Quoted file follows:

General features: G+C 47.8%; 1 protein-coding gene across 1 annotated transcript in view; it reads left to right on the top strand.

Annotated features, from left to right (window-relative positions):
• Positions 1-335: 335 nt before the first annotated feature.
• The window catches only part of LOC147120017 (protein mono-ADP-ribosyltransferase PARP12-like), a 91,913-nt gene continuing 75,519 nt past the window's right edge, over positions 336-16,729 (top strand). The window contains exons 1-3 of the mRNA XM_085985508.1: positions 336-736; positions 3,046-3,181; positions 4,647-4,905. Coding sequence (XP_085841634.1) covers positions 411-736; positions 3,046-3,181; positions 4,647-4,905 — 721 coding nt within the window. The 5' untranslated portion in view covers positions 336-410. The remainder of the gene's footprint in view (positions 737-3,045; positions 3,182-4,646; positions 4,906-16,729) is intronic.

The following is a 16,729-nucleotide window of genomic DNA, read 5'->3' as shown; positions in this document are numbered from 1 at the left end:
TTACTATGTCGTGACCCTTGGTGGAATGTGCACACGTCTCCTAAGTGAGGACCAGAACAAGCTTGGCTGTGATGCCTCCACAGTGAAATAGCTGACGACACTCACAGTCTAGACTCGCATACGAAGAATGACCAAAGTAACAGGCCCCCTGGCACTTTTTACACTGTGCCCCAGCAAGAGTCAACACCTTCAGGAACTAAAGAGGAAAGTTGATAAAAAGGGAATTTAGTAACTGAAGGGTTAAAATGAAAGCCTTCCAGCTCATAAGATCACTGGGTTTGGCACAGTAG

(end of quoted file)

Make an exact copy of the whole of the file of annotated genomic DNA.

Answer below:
General features: G+C 47.8%; 1 protein-coding gene across 1 annotated transcript in view; it reads left to right on the top strand.

Annotated features, from left to right (window-relative positions):
• Positions 1-335: 335 nt before the first annotated feature.
• The window catches only part of LOC147120017 (protein mono-ADP-ribosyltransferase PARP12-like), a 91,913-nt gene continuing 75,519 nt past the window's right edge, over positions 336-16,729 (top strand). The window contains exons 1-3 of the mRNA XM_085985508.1: positions 336-736; positions 3,046-3,181; positions 4,647-4,905. Coding sequence (XP_085841634.1) covers positions 411-736; positions 3,046-3,181; positions 4,647-4,905 — 721 coding nt within the window. The 5' untranslated portion in view covers positions 336-410. The remainder of the gene's footprint in view (positions 737-3,045; positions 3,182-4,646; positions 4,906-16,729) is intronic.

The following is a 16,729-nucleotide window of genomic DNA, read 5'->3' as shown; positions in this document are numbered from 1 at the left end:
TTACTATGTCGTGACCCTTGGTGGAATGTGCACACGTCTCCTAAGTGAGGACCAGAACAAGCTTGGCTGTGATGCCTCCACAGTGAAATAGCTGACGACACTCACAGTCTAGACTCGCATACGAAGAATGACCAAAGTAACAGGCCCCCTGGCACTTTTTACACTGTGCCCCAGCAAGAGTCAACACCTTCAGGAACTAAAGAGGAAAGTTGATAAAAAGGGAATTTAGTAACTGAAGGGTTAAAATGAAAGCCTTCCAGCTCATAAGATCACTGGGTTTGGCACAGTAG